As the semester comes to a close, honors students who have spent the past few months abroad share what they have learned, how they have grown, and how they feel about their decision to study abroad!
“It's hard to even wrap up a studying abroad experience into just a few sentences. Studying abroad has allowed me to grow as a young adult in my independence. From overnight trains and missing flights to watching sunsets at Piazzale Michelangelo in Florence and riding bikes through London at 2 am, you notice how amazing this world is. Studying abroad has opened my eyes to making new lifelong friendships, being grateful for all opportunities at hand, seeing history across the world, and traveling the world with my eyes and mind open. After this semester, I know that I am able to be on my own in foreign countries with language barriers. I know that I can handle travel while still balancing five classes. I know that I am a successful and confident young adult that will be able to handle and succeed in the real world.”
- Sadie Jung, Florence University of the Arts, Italy
"Ever since my first visit to Ireland, the country has felt like home, and spending a semester living and studying here has only reinforced that sense of belonging. From weekend visits around and outside of this island nation to my classes and the friends I've made, I couldn't recommend the study abroad experience more. It's a chance to get out of your comfort zone – maybe even finding a new one in the process – to discover who you are at your core."
- Aisling Jelinski, St. Patrick’s College, Ireland
“I am very happy that I decided to study abroad. I am blessed that I was afforded this opportunity because it has
given me the ability to learn more about the world and myself. My worldview has completely shifted, and it is much less ethnocentric as a result of my time abroad. I think that this has been the most positive and beneficial outcome of my experience. Studying abroad was one of the best decisions I have ever made.”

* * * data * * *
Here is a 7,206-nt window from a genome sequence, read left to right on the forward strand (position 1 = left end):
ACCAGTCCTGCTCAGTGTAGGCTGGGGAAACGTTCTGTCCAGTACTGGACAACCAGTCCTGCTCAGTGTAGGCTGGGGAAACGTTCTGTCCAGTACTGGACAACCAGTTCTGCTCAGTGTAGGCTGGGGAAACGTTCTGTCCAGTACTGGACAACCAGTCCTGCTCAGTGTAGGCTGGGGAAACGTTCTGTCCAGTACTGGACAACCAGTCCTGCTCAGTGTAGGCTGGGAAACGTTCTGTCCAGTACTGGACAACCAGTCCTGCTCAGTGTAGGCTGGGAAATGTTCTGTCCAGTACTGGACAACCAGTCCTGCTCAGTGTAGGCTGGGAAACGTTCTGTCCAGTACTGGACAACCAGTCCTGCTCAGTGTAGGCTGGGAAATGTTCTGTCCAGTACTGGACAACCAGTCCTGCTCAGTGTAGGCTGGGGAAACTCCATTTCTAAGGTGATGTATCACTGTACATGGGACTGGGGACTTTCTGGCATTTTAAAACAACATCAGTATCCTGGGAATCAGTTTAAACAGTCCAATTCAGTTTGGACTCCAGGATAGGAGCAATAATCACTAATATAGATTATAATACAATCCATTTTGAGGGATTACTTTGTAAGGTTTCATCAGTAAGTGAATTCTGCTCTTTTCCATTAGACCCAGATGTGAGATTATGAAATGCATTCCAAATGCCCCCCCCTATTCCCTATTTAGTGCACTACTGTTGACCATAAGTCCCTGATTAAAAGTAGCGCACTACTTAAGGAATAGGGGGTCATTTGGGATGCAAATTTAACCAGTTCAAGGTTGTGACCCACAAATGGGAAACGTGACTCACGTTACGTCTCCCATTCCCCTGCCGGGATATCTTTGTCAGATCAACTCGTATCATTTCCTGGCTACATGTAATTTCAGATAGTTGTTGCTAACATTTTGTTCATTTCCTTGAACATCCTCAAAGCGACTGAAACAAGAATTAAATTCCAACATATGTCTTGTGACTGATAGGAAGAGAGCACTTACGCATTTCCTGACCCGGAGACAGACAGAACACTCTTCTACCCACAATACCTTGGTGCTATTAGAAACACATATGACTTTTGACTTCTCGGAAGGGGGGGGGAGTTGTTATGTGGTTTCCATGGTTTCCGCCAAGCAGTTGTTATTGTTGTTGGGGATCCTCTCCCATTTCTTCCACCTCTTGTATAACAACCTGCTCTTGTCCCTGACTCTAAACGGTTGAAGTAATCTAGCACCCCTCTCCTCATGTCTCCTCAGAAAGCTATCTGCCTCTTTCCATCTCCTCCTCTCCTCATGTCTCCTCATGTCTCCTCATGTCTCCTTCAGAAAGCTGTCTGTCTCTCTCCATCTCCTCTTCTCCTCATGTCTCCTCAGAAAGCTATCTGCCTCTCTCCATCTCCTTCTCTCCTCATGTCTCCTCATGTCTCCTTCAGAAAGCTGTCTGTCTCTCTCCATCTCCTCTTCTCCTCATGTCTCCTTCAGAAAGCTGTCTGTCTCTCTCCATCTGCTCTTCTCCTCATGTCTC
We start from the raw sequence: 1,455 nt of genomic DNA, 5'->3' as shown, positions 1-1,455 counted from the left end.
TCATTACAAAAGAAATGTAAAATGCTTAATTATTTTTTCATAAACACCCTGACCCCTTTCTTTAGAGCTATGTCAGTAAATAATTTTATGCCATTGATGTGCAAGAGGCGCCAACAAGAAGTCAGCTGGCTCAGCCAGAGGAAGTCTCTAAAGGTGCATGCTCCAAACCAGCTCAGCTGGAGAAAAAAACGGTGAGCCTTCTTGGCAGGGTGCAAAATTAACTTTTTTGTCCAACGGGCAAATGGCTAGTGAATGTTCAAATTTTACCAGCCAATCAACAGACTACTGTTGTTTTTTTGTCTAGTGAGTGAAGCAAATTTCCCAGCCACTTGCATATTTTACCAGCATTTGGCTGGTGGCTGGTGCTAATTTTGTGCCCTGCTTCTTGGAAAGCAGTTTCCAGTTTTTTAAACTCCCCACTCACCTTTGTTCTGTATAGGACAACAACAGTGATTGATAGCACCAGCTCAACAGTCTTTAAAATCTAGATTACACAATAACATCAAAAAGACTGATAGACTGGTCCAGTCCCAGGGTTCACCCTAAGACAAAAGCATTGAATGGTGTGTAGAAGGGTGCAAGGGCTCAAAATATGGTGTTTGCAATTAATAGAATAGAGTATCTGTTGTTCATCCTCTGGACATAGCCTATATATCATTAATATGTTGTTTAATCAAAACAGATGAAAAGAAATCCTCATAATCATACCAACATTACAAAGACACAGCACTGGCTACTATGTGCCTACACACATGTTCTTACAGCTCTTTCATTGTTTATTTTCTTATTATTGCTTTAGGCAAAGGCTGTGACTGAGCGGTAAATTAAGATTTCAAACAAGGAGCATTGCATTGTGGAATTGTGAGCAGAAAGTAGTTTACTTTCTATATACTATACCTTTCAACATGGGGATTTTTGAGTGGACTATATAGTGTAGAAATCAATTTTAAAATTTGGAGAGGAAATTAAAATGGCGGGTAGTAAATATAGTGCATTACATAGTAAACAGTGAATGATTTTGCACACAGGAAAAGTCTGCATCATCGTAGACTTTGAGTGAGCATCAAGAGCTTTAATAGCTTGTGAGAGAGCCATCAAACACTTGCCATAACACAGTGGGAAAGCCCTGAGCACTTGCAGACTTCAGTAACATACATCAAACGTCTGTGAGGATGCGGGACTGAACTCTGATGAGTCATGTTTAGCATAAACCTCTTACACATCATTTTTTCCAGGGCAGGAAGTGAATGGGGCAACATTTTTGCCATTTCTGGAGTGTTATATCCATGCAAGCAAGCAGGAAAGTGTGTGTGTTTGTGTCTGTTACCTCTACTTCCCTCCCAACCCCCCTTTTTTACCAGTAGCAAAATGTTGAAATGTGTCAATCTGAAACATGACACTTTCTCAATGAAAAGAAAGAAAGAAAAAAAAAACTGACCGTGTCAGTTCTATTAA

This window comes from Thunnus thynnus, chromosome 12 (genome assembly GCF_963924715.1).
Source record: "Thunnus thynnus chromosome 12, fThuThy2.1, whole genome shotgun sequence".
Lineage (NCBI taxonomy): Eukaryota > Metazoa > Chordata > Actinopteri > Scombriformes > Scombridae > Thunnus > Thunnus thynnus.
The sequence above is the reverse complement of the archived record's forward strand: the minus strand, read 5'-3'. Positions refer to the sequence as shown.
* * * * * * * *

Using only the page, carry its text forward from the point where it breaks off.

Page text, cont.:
- Olivia Johnson, La Fundación José Ortega y Gasset, Spain
“Studying abroad has given me numerous and valuable lessons. Some have been practical, like knowing what to look for in a hostel (free breakfast or dinner or free walking tours - yes, please!), looking at all available forms of transportation (train, bus, plane, taxi, walking), and wearing layers to cope with the oft-dramatic changes in temperature between the morning and afternoon in Spain. Others, perhaps the most important, have to do with how I live my life in general: I've learned to give more attention and appreciation to the everyday blessings in my life, to worry less about the everyday annoyances and worries, to recognize my privileges and my limits more clearly, and to be more accepting of differences and "oddities," both in myself and in others. Most of all, I think I've come to learn these two cliché lessons: 1) life often does go on despite what seem like awful mistakes we or others have made and 2) everyone messes up and feels like the most idiotic person in the world sometimes. Studying abroad has expanded my physical and mental horizons forever, and I am, and hope to always be, grateful for it and better as a result of it.”
- Alex Gruber, La Fundación José Ortega y Gasset, Spain
“No matter how outgoing you are or how thrill seeking you are, studying abroad is life changing. It doesn't matter if you fully engage yourself in another culture or you just sit on the sideline and watch, even the little things are amazing. From Mondaye (the Norbertine abbey in northern France) to playing a pickup game of 2v2 volleyball with some random Spaniards on the beaches of Barcelona to four-wheeling in the Sahara desert, how can I not change? Good or bad, close to or far from expectations, an experience is an experience and in my opinion, every experience is a good one. Studying abroad has only solidified this idea. What is there to complain about when I am living such a blessed life. Much thanks and much love to all those who have supported me or who have been involved in my life in some way.”
- Adam Strube, La Fundación José Ortega y Gasset, Spain